Managing subsidiary compliance

0
1314

By David Gracie – Head of Global Entity Management Services – KPMG UK

 

 

In today’s increasingly complex business environment, it has become more imperative than ever for corporations to have clear oversight and control of their subsidiaries around the world. The risks of non-compliance are increasing, with a growing threat of fines and regulatory censure, while directors face greater personal responsibility.

As operations become more globalised, group headquarters’ risks are becoming further and further distanced from the companies that carry out the day-to-day business. At the same time, legal entities are multiplying and corporate structures are becoming more complex. As a result, establishing and maintaining a clear picture of a group’s legal entities, their business function and risk profile is becoming increasingly difficult. And things will not get any easier as economic disrupters such as the threat of trade wars from the US, Brexit in the EU and the OECD’s global anti-tax avoidance initiatives start playing out around the world.

We are also seeing regulators not only issuing new rules but also taking a harder line with existing ones, together with an increasing number of stakeholders that are demanding more transparency and accountability. This has translated into higher risks and increased associated costs of corporate governance failure. It has also reinforced the need for robust corporate governance frameworks at every level.

At the same time, risks are rising on a personal level for company directors. With increasing globalisation comes the need for directors to be appointed to multiple boards across the globe. Being aware of local expectations and risks is key. The penalties for non-compliance are becoming stiffer in many parts of the world, so organisations have a duty towards their directors to ensure they don’t fall foul of them on a personal level.

All of these factors mean that Global Entity Management (GEM) has become an ever more crucial part of general counsel and corporate secretariat’s roles.

“We are seeing regulators not only issuing new rules but taking a harder line with existing ones, together with an increasing number of stakeholders that are demanding more transparency and accountability”

At KPMG, we have an extensive and experienced team of GEM professionals who work with businesses to manage their subsidiary compliance programmes. With coverage in more than 140 countries, KPMG’s integrated teams operate using a multi-disciplinary approach that leverages subject matter experts in major business centres, across virtually every industry, to deliver tailored advice and services to our clients.

Centralised v. decentralised models

But what is the most effective way of managing your entities and subsidiaries around the world? In practice, there are two basic approaches: a centralised model or a decentralised one.

Under both models, a balance is needed between control from the top and freedom at the bottom. The difference is largely one of where that balance lies.

■  A centralised model is characterised by a strong parent company board with largely passive boards at subsidiary level, focussed on regulatory compliance and day-to-day decision-making and reporting. This results in more direct control and a clearer division of responsibilities, but it also risks fettering local initiative, stifling motivation and slowing down decision-making. Under such a model, clear and relevant information flows back to the parent board as an essential part of the governance framework, in particular, if local conditions are to be properly taken into account

■  A decentralised model means empowering subsidiary boards so that they have the freedom to develop their business in a way that makes sense from a local perspective, without unnecessary or irrelevant interference from the parent board. This results in a more agile, pro-active board that can respond quickly to local conditions. The challenge here is to ensure that subsidiaries take into account group governance policies and feedback sufficient information to enable their activity to be monitored and, where necessary, corrections made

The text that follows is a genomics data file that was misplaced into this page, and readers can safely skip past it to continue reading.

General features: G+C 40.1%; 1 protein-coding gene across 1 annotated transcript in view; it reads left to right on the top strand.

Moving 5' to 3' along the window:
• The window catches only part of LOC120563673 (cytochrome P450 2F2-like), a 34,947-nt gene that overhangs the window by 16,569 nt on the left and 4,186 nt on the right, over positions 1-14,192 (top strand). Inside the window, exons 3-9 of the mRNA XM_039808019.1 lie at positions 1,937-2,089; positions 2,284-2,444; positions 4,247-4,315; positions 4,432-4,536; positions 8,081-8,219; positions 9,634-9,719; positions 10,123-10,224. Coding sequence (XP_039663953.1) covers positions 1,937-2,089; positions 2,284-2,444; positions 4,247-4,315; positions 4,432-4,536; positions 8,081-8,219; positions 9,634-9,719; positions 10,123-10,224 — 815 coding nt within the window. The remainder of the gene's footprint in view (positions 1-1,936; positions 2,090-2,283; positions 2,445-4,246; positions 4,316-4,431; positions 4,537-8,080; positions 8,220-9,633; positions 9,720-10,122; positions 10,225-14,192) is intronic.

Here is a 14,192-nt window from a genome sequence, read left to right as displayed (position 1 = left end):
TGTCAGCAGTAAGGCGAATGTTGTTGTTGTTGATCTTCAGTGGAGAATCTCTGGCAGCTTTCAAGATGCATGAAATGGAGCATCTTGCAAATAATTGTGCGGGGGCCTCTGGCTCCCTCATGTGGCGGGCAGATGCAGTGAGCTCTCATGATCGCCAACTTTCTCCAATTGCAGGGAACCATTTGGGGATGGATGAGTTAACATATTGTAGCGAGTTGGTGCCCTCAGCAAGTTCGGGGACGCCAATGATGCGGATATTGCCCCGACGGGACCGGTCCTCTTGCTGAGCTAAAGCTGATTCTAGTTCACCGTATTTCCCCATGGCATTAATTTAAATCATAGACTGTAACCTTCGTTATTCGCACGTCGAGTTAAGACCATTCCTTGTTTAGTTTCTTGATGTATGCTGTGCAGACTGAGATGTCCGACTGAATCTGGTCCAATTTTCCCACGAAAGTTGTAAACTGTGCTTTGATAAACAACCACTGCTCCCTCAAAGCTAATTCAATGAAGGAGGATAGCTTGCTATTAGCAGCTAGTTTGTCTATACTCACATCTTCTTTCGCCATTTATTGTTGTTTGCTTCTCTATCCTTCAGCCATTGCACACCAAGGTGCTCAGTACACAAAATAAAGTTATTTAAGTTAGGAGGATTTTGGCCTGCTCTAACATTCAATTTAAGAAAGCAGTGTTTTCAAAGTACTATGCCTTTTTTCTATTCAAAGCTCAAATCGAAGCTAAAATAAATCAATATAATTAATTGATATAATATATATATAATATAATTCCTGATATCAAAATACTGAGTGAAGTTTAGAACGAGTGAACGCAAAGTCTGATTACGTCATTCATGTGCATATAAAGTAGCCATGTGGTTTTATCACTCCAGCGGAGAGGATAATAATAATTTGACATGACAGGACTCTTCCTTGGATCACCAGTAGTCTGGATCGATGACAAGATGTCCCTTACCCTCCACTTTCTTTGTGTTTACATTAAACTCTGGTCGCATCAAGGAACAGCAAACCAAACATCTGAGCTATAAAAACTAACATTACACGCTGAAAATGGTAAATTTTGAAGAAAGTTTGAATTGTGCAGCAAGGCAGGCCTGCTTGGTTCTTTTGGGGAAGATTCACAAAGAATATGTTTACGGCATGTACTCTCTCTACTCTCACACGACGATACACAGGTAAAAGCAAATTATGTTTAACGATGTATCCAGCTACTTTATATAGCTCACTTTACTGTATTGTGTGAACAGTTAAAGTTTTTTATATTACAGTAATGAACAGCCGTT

Which model should be chosen depends on various factors, such as the size and composition of the group and its constituent entities, including its business sector, the functions performed by the various entities and the maturity of the group’s existing corporate governance model. In fact, it is not necessarily a question of choosing between one model or the other, but a question of which elements are appropriate for the given group. The result should be a model tailored to the group’s actual circumstances.

Finding the right balance may not be easy but it can make the difference between success and failure. Problems can arise where too much control is concentrated at the level of the parent board, which may also have tax implications. But insufficient levels of oversight also create problems. This is true not only for the general well-being and efficiency of the subsidiary’s business but also from the point of view of legal liability.

In practice, we are finding a growing trend towards the centralised model, given the rising regulatory risks and pressures around the world. This is a model that our GEM service is well-placed to support, given that KPMG has teams around the world who can liaise with the central GEM team helping to manage a company’s compliance and advise them on practical, relevant local issues and conditions that need to be taken into account.

Global world, local customs

Having an understanding of local variations in practice remains an essential part of doing business, no matter how much the world is globalising in terms of corporate governance standards. There remain some interesting quirks of local practice, such as:

■  China: The traditional requirement to sign official documentation with a black fountain pen is still in place today. Failure to do so could result in a contract being deemed invalid. At KPMG, we have created a signature requirements checklist to help our clients around the world

■  India: There is a growing requirement for corporations to prove that their Indian operations are genuinely staffed and active on the ground by taking photos of the director(s) inside and outside the office

■  Ultimate beneficial ownership: Rules are increasingly being adopted around the world requiring businesses to show where ultimate ownership of subsidiaries resides. In the EU, the fourth Anti-Money Laundering (AML) Directive requires member states to set up registers of the ultimate beneficial owners of legal entities. However, even though the deadline to implement the 4th AML Directive was 26 June 2017, debates are still ongoing about how the Directive should be implemented and there are variations in national practice. The Netherlands and Italy, for example, are yet to implement the UBO requirement, given that a fifth AML Directive is expected soon. It is important, therefore, that businesses understand the exact requirements in different countries. Meanwhile, similar requirements have been coming into force in other jurisdictions around the world, such as Canada, Hong Kong, Singapore and the Caribbean